Hot Property: A Charming Shadyside House on a Wooden Street
The townhome for sale on Roslyn Place sits on one of the nation’s last remaining wood block streets.
In the heart of Shadyside you’ll find Roslyn Place, a single cul-de-sac street so charming it has been compared to France’s Champs-Élysées by none other than urban designer Allan Jacobs in his book “Great Streets.” But if you walk too fast down Ellsworth Avenue, you might miss it.
Eli and Kaylee Wynkoop were already dedicated Shadyside residents when they decided to purchase a home there in 2011. After checking out the listings, they found a charming townhouse for sale at 517 Roslyn Place and fell in love.
“We thought the street was so neat,” Eli says.
What makes it so special is it’s one of the last remaining streets in the nation entirely paved with wooden blocks, known as Nicolson Pavement. It was designed by architect Thomas Rodd and — once Pittsburgh City Council approved the construction — 26,000 wooden pavement blocks were laid to create it in 1914. At the time, Nicolson Pavement was a popular way for roads to be kinder to horse traffic, and it also made streets quieter as carriages rolled over them.
The Wynkoops enjoyed the four-bedroom, two-and-a-half bath home until their growing family forced a move. They debated for more than a year about putting it the market, but they now have it listed for sale for $529,000 (MLS# 1495011, Lori Hummel, Howard Hanna Real Estate, howardhanna.com, 412/287-1739). It is open by appointment in accordance with the state’s COVID-19 guidelines.
While the house has 11 rooms and a little more than 2,000-square-feet worth of living space, Eli’s favorite feature is the front porch.
“We have so many memories of the neighborhood porch, sitting and talking,” he says. “One year, we put an outdoor screen up and we all watched the Pens win the Stanley Cup.”
The couple who lived there prior to the Wynkoops remodeled the home’s interior, installing a new kitchen and exposing several brick fireplaces. During their tenure, Eli and Kaylee refinished floors, painted, and installed a sophisticated air-conditioning system because the home’s walls cannot be penetrated to run ductwork. The home has radiator heating.
Wainscoting, painted fireplaces and generous trim fill the front two rooms. The kitchen has a breakfast bar with clear glass pendant lights, cherry cabinets, granite countertops and a tile backsplash. Filled with light, it is warm and welcoming.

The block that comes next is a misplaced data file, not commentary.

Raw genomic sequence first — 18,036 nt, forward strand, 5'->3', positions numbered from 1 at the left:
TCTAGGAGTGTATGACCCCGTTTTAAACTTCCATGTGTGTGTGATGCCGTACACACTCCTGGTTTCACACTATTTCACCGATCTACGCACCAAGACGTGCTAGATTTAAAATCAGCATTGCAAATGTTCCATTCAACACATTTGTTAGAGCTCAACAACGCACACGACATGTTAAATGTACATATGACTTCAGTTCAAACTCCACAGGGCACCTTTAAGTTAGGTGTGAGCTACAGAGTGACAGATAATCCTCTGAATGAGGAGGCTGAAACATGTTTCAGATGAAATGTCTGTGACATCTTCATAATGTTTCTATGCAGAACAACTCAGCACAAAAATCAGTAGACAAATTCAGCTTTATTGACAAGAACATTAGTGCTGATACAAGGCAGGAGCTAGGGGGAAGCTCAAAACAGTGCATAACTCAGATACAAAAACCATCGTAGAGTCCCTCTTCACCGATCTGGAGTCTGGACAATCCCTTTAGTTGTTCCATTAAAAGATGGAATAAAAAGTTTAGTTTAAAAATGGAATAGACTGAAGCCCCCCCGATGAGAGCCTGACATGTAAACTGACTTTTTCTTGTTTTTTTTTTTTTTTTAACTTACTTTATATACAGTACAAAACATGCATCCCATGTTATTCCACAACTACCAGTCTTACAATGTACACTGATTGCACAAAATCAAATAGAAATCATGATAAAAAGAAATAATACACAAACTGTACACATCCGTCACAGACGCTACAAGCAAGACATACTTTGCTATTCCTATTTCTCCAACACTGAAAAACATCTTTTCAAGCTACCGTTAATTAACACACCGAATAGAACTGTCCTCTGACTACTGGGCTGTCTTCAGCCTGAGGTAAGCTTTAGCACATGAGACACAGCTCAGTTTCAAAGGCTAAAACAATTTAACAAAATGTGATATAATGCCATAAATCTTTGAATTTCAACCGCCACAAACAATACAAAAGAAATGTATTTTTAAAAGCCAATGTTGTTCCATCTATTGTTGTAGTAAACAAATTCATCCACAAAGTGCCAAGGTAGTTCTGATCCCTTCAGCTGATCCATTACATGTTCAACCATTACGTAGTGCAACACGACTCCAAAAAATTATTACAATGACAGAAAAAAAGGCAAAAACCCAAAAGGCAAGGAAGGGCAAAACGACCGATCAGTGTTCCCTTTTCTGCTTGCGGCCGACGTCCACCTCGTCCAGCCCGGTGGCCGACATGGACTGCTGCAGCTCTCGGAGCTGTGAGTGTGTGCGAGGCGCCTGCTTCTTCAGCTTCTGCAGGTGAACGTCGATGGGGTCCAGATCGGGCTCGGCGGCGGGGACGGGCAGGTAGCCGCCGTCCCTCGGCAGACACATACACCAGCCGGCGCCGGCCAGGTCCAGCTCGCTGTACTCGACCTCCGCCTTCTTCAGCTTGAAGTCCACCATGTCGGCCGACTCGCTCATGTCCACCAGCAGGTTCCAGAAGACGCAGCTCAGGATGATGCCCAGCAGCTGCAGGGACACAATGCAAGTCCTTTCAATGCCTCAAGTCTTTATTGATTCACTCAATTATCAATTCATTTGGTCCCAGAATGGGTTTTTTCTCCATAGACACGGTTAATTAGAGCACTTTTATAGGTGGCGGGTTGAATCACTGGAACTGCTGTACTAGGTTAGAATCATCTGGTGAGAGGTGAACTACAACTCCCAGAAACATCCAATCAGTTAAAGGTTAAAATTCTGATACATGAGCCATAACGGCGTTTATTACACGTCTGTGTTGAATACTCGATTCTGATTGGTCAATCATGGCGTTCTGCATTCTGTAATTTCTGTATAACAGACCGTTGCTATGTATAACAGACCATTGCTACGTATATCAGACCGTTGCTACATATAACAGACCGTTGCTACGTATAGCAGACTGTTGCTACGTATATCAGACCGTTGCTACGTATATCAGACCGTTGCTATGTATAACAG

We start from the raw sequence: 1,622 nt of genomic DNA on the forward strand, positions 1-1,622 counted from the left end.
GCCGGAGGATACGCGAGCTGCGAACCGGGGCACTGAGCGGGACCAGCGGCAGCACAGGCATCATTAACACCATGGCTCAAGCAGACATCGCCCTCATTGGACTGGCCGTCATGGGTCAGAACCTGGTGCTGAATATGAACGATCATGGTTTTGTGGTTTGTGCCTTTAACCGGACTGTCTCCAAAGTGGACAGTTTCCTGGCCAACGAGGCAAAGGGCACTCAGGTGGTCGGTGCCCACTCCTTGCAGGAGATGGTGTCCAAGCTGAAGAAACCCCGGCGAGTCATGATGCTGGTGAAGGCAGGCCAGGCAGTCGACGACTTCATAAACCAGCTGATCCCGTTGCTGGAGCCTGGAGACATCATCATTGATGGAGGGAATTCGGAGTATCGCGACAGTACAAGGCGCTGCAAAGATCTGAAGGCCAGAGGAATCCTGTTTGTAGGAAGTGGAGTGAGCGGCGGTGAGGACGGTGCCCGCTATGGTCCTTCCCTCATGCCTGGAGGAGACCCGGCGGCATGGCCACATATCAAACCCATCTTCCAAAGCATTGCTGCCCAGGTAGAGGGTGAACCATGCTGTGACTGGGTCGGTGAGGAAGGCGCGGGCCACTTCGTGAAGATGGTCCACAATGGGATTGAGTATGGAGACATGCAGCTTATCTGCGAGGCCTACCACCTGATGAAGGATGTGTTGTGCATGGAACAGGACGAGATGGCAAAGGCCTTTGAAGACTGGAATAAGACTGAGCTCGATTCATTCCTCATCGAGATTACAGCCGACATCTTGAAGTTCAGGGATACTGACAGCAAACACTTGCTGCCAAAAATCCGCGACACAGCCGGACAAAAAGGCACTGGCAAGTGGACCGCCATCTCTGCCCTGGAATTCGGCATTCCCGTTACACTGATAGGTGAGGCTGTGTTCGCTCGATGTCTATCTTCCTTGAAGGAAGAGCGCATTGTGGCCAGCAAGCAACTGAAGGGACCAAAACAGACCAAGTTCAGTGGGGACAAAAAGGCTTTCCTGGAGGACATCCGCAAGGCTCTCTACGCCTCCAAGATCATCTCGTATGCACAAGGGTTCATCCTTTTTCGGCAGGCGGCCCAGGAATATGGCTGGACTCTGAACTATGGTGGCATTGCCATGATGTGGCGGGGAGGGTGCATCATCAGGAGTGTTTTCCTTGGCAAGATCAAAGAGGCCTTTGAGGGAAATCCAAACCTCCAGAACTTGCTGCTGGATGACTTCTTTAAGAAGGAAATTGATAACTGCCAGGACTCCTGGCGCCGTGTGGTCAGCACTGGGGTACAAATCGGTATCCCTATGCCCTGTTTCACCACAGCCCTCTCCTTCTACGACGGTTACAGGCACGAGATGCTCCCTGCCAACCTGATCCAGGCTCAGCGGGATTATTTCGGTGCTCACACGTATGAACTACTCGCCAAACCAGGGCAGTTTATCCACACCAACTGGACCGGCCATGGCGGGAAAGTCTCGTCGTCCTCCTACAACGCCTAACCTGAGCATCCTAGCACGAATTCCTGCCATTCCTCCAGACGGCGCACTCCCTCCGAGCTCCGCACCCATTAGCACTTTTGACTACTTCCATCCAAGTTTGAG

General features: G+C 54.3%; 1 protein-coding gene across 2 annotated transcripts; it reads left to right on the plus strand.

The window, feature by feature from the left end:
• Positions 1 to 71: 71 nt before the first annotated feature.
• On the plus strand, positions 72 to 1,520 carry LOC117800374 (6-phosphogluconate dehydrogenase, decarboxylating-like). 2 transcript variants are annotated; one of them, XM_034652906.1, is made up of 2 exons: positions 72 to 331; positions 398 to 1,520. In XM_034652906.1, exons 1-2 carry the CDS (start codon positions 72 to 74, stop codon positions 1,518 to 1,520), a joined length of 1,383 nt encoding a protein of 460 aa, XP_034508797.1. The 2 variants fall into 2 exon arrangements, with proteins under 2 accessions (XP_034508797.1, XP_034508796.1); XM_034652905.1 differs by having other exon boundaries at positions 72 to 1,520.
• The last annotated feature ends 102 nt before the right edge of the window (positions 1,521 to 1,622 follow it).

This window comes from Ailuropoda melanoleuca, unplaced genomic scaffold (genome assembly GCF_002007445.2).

A door to the rear brings you to a large deck and a paved side courtyard perfect for outdoor entertaining.
The second floor has a large master bedroom painted a soft gray hue with white trim. The kids’ room is darling in a palette of orange sorbet, white and teal. The last bedroom is quaint with a fireplace and large window. A full bathroom is on this level.
The third floor includes another full bathroom, this one with a sweet clawfoot tub.
The Wynkoops did extensive renovations in the basement, including creating a family room, laundry room and speakeasy.
“I created a reclaimed wood bar area down there,” Elie says.
As for Roslyn Place, Eli says he could wax poetic about the street’s charm. After he and Kaylee moved there, they quickly became immersed in the neighborhood fabric. Besides throwing an annual block party, the homeowners worked to connect with Preservation Pittsburgh, which moved to designate the 250-foot-long street a historic landmark in 2018.
“Now that the status is granted, they will never be able to remove the street and the house fronts must remain the same,” Eli says.
The street also is fondly remembered by former residents. Eli says it’s not unusual for him to receive visits from members of the Steiner family, who began living there in the 1950s.
In 2016, the neighbors put together a 100th anniversary party for the street. Several Steiners came by for the celebration, as did some of the street’s other original family members.
If you’re thinking of buying on Roslyn Place, here’s something else to keep in mind — the street does not have any snow plow services because it would damage the bricks. However, the neighbors are there to help.
“We shovel ourselves out,” Eli says. “If someone gets stuck, we all come and help them get out.”
Drawing on her years of experience covering the region’s real estate industry, Rosa Colucci offers Hot Property, an inside look into unique and historic homes currently on the market. Each week, Hot Property goes behind the For Sale sign to share the story of a special Pittsburgh area home. And four times a year, Hot Property will give an in-depth look at the region’s real estate market in Pittsburgh Magazine HOME, tracking housing prices and sales and detailing where the hot properties can be found. Rosa can be reached at firstname.lastname@example.org.
About: Shadyside (thinkshadyside.com)
Planes, Trains & Automobiles: It’s a 35-minute commute to the airport. Daily transportation via Port Authority. Uber and Lyft readily available. Established bike lanes throughout the neighborhood.
Schools: City of Pittsburgh, features extensive magnet programming including the award-winning CAPA in the heart of Downtown. (pittsburghschools.org)
Neighborhood: Shadyside is one of the most sought-after neighborhoods in Pittsburgh. It’s less than one square mile and boasts several historic churches, including Calvary Episcopal and Sacred Heart. There also is Shadyside Hospital, Mellon Park and three lively business districts on Walnut Street, Ellsworth Avenue and South Highland Avenue. The neighborhood is filled with historic houses and tree-lined streets. Evening strolls are a must any time of the year.